CCS, first described by Cronkhite and Canada in 1955[1
], is a rare, acquired, nonfamilial syndrome with diffuse GI polyposis, atrophic nail change, alopecia, and cutaneous hyperpigmentation. Its etiology is apparently associated with the ectoderm abnormality[2,3
Therapeutic options comprise nutrition support, steroid therapy[4-6
], antiplasmin therapy[4,7
] and surgery[9
]. Numerous cases for which corticosteroid treatment was effective have been reported, but corticosteroid therapy is regarded as a first-line therapy. In this case, although an insufficient effect of salazosulfapyridine and antiplasmin agents was observed, steroid therapy was also found to have dramatic effects.
The etiology of CCS remains unknown. Infection, mental stress, concomitant neoplasm, and immune abnormalities are regarded as triggering factors for CCS[3,10
]. In addition, MDS has a high incidence (10%-20%) accompanying autoimmune diseases, such as systemic lupus erythematosus and aortitis[11-13
]. It is particularly interesting that GI autoimmune diseases, such as inflammatory bowel disease (IBD) and Behcet’s disease, are also reported in patients with MDS. The etiology is considered to be an imbalance of various cytokines attributable to the abnormal level of multipotent stem cells. Reportedly, up-regulation of cytokines, such as TGF-β, TGF-β receptor, IL-6, and IL-7 receptors mapped to chromosome 8, related to inflammation and cell proliferation, plays an important role in the pathogenesis of patients having Behcet’s disease with MDS and trisomy[14-16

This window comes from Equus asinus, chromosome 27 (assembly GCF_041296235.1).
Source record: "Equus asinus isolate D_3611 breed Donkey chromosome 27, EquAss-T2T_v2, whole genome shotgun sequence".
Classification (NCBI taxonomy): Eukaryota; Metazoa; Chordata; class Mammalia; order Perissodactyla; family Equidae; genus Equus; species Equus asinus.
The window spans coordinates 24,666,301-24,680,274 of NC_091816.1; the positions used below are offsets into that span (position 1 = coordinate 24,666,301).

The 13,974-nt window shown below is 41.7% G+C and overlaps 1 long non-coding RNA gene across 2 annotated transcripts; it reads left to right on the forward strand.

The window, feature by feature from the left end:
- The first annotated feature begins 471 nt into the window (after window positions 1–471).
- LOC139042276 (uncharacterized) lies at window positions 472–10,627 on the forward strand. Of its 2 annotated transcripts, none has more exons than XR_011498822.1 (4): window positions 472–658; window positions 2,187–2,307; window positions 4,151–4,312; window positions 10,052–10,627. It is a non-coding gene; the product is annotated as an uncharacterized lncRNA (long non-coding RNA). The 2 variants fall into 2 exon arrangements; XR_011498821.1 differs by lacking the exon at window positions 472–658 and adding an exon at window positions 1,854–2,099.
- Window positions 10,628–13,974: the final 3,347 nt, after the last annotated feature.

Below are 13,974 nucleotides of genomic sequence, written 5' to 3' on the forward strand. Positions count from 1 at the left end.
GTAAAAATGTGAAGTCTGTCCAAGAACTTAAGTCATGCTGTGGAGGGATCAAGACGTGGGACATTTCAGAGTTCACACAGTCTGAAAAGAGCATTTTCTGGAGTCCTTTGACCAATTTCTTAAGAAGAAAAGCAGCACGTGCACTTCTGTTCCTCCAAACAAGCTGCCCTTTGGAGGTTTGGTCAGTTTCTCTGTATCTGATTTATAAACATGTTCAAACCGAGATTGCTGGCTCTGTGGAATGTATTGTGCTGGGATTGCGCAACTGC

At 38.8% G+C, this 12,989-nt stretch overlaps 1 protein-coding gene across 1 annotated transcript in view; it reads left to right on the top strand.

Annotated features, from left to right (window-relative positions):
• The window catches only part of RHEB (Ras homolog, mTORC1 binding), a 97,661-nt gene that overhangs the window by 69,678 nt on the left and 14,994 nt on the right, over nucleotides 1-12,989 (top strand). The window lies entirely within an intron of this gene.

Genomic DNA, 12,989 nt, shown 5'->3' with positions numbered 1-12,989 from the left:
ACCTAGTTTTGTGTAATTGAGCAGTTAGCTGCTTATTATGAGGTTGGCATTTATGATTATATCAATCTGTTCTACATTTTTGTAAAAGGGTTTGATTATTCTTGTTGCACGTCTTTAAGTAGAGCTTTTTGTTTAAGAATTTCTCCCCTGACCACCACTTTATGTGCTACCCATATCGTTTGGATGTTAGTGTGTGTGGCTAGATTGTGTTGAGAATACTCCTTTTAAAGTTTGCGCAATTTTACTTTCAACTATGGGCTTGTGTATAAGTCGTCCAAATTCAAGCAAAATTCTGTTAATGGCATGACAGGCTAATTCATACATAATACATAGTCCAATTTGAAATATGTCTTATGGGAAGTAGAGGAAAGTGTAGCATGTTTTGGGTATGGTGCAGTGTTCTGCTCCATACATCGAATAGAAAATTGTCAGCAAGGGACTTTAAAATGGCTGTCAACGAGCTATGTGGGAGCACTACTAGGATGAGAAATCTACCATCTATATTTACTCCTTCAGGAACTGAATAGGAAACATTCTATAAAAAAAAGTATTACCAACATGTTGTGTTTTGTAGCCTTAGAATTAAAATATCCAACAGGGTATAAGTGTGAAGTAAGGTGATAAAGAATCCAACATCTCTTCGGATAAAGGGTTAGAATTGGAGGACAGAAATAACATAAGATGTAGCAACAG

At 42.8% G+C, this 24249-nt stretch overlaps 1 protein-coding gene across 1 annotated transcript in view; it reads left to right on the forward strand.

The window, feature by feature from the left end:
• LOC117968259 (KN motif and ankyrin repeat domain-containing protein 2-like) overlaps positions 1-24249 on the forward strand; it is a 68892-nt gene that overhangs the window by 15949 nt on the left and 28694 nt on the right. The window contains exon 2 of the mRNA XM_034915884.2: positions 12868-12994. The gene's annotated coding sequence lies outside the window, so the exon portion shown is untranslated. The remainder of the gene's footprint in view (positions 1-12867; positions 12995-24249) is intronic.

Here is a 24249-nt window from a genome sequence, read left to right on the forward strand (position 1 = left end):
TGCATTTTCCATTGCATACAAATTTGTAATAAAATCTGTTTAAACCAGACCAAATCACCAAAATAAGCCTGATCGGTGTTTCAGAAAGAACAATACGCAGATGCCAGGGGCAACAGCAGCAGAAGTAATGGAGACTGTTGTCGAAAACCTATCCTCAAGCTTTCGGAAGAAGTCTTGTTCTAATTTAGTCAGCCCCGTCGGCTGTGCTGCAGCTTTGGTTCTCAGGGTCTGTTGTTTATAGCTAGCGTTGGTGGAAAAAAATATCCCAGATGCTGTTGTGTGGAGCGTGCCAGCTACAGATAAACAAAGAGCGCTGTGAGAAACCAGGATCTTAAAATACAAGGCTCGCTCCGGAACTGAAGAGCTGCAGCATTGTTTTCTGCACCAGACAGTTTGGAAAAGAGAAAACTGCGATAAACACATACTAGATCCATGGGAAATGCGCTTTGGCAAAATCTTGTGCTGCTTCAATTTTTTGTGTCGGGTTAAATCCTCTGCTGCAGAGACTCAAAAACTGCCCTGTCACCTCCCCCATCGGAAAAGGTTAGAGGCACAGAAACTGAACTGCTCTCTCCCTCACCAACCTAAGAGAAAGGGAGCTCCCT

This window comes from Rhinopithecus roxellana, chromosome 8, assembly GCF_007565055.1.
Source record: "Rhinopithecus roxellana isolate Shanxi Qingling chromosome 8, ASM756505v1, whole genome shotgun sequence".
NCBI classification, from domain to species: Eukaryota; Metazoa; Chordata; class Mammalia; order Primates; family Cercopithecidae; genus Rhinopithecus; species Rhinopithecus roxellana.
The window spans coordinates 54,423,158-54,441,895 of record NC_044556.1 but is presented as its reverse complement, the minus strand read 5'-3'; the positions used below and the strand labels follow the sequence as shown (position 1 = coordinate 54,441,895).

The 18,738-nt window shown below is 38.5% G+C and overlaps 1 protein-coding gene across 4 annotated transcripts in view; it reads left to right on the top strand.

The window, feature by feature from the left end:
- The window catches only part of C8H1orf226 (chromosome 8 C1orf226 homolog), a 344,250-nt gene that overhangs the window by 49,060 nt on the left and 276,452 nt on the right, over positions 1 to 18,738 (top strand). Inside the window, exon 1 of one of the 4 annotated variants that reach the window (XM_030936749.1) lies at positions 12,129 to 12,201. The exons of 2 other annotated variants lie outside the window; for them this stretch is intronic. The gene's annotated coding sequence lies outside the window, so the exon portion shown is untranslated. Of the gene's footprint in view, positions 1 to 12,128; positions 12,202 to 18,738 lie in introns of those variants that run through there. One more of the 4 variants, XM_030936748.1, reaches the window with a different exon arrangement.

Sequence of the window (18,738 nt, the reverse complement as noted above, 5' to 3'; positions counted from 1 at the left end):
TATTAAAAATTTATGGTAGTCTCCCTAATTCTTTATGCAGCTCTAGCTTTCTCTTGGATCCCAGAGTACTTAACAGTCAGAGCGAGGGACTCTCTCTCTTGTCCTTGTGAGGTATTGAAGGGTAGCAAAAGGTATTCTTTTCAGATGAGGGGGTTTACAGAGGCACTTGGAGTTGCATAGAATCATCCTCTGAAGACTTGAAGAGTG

This case was consistent with CCS, considering its typical clinical manifestations and histology. We infer the possibility that cytokine abnormalities induced by earlier MDS may have caused CCS in this case. However, the karyotype was not trisomy 8, 46, XX, or i(7) (q10). Moreover, inflammatory cytokine levels (IFNγ, IL-6, IL-10, TNF-α) were within normal limits. These results suggest that the etiology of this case is not associated with cytokine imbalance, as reported for Behcet’s disease with MDS of trisomy 8.
In conclusion, we report a case of CCS in a patient with MDS. Although the association of CCS and MDS in this case remains uncertain, clarification of the CCS etiology is possible through accumulation of similar cases and results of further studies of the pathogenesis of MDS associated with autoimmune disease.